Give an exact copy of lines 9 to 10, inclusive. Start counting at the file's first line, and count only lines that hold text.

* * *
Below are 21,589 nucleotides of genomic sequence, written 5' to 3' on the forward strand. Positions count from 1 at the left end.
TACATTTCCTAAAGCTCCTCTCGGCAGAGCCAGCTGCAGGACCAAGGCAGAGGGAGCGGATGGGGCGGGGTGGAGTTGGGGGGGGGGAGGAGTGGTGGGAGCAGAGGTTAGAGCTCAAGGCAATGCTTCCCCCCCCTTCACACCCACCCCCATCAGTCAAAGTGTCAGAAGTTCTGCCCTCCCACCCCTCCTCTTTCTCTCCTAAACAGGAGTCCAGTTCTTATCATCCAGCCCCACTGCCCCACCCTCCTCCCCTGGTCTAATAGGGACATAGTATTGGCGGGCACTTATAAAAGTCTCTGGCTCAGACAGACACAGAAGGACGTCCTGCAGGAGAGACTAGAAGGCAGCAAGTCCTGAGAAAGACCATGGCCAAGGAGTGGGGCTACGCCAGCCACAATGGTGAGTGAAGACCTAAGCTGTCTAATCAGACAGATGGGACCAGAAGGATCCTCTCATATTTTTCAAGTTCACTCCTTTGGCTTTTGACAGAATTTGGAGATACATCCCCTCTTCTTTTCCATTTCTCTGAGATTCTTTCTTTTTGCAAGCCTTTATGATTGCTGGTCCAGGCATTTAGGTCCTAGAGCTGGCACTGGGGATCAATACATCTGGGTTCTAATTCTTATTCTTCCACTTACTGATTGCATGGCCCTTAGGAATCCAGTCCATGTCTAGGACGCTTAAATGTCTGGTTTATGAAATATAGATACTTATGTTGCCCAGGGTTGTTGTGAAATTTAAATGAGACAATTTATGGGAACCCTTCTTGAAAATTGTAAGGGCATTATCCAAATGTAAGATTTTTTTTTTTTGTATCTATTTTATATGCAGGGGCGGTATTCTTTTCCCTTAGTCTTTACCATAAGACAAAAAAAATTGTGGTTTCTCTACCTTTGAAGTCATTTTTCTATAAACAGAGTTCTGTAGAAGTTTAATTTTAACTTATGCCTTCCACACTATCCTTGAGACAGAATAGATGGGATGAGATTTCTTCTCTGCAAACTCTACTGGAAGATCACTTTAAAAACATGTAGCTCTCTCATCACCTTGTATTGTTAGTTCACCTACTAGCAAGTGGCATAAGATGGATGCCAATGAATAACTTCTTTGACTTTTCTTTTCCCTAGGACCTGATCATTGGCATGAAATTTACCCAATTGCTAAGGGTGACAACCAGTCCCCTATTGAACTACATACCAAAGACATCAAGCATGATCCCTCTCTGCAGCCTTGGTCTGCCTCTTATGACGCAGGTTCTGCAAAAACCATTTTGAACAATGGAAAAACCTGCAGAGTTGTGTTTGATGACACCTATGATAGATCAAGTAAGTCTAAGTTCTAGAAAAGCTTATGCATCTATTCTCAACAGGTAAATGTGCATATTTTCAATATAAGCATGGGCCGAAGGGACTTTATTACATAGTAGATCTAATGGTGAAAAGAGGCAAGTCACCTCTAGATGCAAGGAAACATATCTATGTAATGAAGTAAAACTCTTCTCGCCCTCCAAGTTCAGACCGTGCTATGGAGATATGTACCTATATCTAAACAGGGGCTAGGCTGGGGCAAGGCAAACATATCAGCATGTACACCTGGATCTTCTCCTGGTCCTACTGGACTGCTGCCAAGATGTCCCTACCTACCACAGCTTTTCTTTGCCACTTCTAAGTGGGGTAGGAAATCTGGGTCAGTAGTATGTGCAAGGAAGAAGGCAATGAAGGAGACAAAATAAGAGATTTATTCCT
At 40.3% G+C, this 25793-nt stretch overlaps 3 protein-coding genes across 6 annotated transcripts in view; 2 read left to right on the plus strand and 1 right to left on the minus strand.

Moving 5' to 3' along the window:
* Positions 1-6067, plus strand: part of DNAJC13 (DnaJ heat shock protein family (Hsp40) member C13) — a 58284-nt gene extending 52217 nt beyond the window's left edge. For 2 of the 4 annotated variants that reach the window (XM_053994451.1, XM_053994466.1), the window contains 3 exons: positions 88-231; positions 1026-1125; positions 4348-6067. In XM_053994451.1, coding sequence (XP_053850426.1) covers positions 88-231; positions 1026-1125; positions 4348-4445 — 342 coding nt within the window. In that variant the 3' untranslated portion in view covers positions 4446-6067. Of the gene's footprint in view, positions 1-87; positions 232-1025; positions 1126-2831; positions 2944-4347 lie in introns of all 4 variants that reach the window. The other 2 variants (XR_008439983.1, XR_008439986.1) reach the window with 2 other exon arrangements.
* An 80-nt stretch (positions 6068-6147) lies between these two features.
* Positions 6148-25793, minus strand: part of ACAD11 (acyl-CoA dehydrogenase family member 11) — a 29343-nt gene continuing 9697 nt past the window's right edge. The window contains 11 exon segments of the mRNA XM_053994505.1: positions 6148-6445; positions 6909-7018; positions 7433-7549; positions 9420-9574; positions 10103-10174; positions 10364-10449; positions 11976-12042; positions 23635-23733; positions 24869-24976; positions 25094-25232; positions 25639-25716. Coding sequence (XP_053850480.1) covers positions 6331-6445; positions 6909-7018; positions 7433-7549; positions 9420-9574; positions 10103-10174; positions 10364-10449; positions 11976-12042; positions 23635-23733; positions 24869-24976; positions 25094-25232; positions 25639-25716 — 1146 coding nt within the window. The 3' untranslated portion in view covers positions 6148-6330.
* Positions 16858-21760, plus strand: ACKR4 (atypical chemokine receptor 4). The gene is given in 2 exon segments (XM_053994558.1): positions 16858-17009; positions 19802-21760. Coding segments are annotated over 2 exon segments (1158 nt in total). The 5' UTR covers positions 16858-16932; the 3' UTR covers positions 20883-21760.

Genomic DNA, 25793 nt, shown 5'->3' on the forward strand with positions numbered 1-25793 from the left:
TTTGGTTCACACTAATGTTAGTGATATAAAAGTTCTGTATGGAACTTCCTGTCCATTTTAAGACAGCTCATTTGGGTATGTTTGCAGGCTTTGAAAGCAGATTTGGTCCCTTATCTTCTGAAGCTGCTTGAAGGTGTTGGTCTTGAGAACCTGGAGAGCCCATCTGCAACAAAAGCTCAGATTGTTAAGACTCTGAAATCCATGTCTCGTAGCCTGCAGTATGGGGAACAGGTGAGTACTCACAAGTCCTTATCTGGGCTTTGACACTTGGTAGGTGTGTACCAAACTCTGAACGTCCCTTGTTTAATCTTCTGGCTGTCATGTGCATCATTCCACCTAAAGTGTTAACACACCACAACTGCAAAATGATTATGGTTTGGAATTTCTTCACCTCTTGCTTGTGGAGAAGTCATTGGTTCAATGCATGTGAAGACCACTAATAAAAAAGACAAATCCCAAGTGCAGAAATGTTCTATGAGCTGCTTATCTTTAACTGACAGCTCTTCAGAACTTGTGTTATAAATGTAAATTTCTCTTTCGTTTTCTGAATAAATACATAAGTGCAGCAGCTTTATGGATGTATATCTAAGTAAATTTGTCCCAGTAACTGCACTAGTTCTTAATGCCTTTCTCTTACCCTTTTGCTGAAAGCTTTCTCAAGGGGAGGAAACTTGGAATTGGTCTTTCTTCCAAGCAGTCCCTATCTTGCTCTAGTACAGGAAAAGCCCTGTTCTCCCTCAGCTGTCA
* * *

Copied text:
Genomic DNA, 25793 nt, shown 5'->3' on the forward strand with positions numbered 1-25793 from the left:
TTTGGTTCACACTAATGTTAGTGATATAAAAGTTCTGTATGGAACTTCCTGTCCATTTTAAGACAGCTCATTTGGGTATGTTTGCAGGCTTTGAAAGCAGATTTGGTCCCTTATCTTCTGAAGCTGCTTGAAGGTGTTGGTCTTGAGAACCTGGAGAGCCCATCTGCAACAAAAGCTCAGATTGTTAAGACTCTGAAATCCATGTCTCGTAGCCTGCAGTATGGGGAACAGGTGAGTACTCACAAGTCCTTATCTGGGCTTTGACACTTGGTAGGTGTGTACCAAACTCTGAACGTCCCTTGTTTAATCTTCTGGCTGTCATGTGCATCATTCCACCTAAAGTGTTAACACACCACAACTGCAAAATGATTATGGTTTGGAATTTCTTCACCTCTTGCTTGTGGAGAAGTCATTGGTTCAATGCATGTGAAGACCACTAATAAAAAAGACAAATCCCAAGTGCAGAAATGTTCTATGAGCTGCTTATCTTTAACTGACAGCTCTTCAGAACTTGTGTTATAAATGTAAATTTCTCTTTCGTTTTCTGAATAAATACATAAGTGCAGCAGCTTTATGGATGTATATCTAAGTAAATTTGTCCCAGTAACTGCACTAGTTCTTAATGCCTTTCTCTTACCCTTTTGCTGAAAGCTTTCTCAAGGGGAGGAAACTTGGAATTGGTCTTTCTTCCAAGCAGTCCCTATCTTGCTCTAGTACAGGAAAAGCCCTGTTCTCCCTCAGCTGTCA